Finally, last week I got to see the amazing red flowers, "higanbana" out at Kinchakuda, a park in Hidaka, Saitama. I'd been worried that the flowers would be decimated by several typhoons that came roaring up the coast last week, but they were still going strong. In fact, there were a lot of new buds, so I think the flowers will still look amazing this week.
Getting there is a bit of a chore. It really is easiest to go via the Seibu Ikebukuro line from Ikebukuro. Although I live in Saitama, it took several changes to finally get to Koma, the station nearest the park. I didn't need to worry about directions. There was a booth outside the station, decked out in red (higanbana red is "the" colour of Hidaka city), with free maps. But I just followed the genki oldies with their cameras. I swear, the over-60 crowd are singularly responsible for the continued welfare of Canon. The amount of expensive gear was amazing. About 85% of the crowd were probably retired, but there was a strange subset of Akihabara types - a few cosplayers, some gothic-cute kids and a guy taking pro-style shots of his doll. When I googled higanbana-themed animations, it seems "Higanbana no Saku Yoru ni", with ghosts and a lot of higanbana imagery, is very popular. But I could be wrong. Given the flower's association with graves (it blooms around "higan", when you visit ancestor's graves, so it often grows around graves) and tales of star crossed lovers, it really is quite a "goth" flower. And it's red. And it looks a bit like a spider.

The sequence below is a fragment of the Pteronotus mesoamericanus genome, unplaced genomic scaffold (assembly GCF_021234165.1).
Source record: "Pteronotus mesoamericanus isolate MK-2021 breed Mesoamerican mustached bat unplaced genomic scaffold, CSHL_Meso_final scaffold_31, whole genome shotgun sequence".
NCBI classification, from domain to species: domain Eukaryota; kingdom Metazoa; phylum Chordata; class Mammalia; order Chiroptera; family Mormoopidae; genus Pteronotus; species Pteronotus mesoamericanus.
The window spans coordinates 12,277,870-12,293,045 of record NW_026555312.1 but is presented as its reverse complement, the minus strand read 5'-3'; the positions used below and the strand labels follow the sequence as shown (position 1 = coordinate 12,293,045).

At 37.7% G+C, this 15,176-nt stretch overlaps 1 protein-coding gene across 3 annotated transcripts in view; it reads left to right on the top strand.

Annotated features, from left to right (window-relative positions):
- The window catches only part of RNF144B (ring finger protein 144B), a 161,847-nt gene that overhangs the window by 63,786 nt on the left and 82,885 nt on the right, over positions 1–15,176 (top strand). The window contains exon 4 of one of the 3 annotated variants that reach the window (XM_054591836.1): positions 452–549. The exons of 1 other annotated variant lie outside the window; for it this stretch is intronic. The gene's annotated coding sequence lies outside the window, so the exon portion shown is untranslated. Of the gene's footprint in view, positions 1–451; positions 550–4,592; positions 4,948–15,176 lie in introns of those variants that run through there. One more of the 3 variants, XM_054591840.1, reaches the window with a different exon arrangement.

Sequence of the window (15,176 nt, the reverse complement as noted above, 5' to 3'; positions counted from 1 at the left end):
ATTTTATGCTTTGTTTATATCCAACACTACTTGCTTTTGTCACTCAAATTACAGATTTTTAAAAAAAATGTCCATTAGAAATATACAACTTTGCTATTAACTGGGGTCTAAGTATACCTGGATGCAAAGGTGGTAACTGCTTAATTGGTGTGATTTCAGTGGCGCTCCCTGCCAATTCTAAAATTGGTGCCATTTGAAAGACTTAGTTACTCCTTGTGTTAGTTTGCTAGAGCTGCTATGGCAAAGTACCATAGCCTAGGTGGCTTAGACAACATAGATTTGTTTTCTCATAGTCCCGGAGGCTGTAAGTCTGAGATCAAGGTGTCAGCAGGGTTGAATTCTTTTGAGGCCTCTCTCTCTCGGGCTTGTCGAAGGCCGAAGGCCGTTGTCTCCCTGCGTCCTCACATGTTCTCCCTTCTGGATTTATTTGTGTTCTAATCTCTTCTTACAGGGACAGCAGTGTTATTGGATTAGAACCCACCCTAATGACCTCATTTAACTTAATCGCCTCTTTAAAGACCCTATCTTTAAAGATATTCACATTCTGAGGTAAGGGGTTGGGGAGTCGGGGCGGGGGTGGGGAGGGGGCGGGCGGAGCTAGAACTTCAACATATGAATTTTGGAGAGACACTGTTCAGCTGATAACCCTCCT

|Red eggplants for sale.|
|Just follow the crowds|
|One of the local stalls|
|These handy markers show you the way|
|The approach to the park, through veggie patches.|
|Scarecrows guarding the rice|
The air was heavy with the scent of kinmokusei (sweet osmanthus) which I love - it's a tiny orange flower, so well hidden in its trees and shrubs that you smell it but can't see it. It has a lovely sweet, sharp smell, not unlike freesia or daphne. Unfortunately, it was popular in the 80's as a toilet spray fragrance, so for a lot of Japanese of a certain age, it has those associations. I have the same feeling about hyacinths - a gorgeous flower with a really fresh, springtime scent, but when I was a kid, it was a popular, cheap smell in public toilets. I just can't wear the fragrance or smell the flowers without thinking "hmm... toilet".
|This is a huge kinmokusei 'tree'. Intoxicating.|
The higanbana at Kinchakuda are like a red carpet under the trees, next to a river. People were enjoying picnics, painting, taking thousands of photos and - this being Japan - shopping! There was a rest area with food stalls and local craft stalls. I got sucked in to buying some local sake, after trying a few. oops.
|Way too many photos of flowers coming up...|
|Painting by the river|
|The sake shop.|
On my way back to the station, I strolled through the cosmos field. It was lovely and wild. Cosmos tends to just range across the ground like a beautiful weed. People were gathering armfuls while red dragonflies darted around overhead. Perhaps it was all the flowers, or the unseasonably warm, yet comfortable weather, but everyone was in such a good mood. I completely forgot the hassle of getting there, and it felt a million miles from the concrete and crowds of Tokyo. Japanese friends often talk about the need for "green therapy" - getting out into the trees to refresh their senses. I think I understand, now.
Kinchakuda costs a measly 200 yen (but if you're really cheap, you can look over the fence for free. The cosmos field is also free). The easiest way to get there is from Ikebukuro Station. Take the Seibu Ikebukuro express to Hanno station and change to a local train to Koma (you want to be going in the direction of Chichibu). It costs 510 yen each way and takes an hour. I went via Kawagoe and finished the afternoon with a stroll through the Kawagoe "koedo" historic area.